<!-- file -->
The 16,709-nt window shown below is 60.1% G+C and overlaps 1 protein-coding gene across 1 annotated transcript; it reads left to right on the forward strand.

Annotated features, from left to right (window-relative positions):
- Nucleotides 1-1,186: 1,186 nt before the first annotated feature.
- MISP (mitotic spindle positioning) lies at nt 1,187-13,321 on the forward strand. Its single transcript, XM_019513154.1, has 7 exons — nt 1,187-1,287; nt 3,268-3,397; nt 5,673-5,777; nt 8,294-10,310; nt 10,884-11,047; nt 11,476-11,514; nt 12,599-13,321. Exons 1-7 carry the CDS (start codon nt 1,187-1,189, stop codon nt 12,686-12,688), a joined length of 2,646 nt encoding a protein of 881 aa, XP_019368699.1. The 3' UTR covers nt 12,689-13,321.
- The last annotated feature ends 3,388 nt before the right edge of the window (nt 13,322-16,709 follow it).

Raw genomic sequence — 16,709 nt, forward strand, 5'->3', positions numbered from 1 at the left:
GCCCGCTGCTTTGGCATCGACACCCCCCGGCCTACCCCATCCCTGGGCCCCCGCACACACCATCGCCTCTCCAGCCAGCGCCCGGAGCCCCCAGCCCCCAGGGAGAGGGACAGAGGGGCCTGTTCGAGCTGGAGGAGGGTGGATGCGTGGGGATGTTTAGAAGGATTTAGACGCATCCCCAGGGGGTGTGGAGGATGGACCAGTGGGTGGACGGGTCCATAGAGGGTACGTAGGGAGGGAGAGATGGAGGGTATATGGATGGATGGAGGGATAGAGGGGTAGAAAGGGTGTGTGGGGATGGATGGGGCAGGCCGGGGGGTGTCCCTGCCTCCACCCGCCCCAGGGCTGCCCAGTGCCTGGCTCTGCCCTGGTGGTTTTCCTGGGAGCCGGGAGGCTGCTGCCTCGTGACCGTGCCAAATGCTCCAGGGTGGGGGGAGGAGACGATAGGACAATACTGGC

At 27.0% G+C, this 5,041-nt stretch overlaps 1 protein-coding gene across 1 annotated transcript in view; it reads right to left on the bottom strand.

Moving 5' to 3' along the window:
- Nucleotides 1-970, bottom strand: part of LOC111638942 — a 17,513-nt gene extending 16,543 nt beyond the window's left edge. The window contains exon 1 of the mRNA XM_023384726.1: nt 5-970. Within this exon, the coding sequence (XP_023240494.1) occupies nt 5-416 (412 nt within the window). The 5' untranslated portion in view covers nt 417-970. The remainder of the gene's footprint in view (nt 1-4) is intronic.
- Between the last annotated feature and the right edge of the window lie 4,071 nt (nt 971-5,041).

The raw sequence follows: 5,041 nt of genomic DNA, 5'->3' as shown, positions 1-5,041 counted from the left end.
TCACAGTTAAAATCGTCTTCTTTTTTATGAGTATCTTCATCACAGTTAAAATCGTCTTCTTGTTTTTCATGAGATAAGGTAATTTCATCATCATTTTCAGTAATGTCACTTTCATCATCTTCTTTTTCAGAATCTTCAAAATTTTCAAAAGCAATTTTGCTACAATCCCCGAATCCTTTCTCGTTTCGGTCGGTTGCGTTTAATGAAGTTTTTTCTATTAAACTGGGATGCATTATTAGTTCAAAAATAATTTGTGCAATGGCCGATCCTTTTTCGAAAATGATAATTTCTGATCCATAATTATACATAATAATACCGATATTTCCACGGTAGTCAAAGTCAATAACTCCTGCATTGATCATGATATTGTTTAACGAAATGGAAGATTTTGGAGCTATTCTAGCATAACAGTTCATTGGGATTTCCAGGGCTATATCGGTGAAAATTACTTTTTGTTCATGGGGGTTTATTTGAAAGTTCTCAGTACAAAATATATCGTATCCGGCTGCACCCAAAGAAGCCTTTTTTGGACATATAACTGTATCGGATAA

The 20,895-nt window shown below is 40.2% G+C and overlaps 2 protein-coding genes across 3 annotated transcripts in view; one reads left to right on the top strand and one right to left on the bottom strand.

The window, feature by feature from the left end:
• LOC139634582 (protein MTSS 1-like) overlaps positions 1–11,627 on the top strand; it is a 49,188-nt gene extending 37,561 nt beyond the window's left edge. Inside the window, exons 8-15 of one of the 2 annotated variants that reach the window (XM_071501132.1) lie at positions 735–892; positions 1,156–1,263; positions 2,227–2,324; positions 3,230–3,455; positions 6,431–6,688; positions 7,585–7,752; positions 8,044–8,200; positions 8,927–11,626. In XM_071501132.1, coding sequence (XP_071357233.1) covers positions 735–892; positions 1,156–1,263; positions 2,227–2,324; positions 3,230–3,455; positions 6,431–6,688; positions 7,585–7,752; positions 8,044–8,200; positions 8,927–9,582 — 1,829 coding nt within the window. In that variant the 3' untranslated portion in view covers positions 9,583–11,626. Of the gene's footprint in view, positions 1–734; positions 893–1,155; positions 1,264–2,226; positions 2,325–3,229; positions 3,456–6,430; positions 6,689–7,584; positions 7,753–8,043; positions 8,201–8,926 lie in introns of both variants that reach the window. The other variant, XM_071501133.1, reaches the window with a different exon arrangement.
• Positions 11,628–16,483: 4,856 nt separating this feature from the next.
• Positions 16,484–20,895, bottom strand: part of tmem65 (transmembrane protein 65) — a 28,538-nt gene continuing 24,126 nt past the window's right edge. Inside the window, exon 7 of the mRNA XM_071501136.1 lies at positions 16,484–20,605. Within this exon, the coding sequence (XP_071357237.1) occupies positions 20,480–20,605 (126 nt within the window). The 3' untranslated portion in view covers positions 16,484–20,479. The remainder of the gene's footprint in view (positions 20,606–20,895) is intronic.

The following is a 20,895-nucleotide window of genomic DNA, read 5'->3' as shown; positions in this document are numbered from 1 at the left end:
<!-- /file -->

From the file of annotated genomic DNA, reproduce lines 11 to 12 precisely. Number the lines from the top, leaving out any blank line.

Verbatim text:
- Between the last annotated feature and the right edge of the window lie 4,071 nt (nt 971-5,041).

The raw sequence follows: 5,041 nt of genomic DNA, 5'->3' as shown, positions 1-5,041 counted from the left end.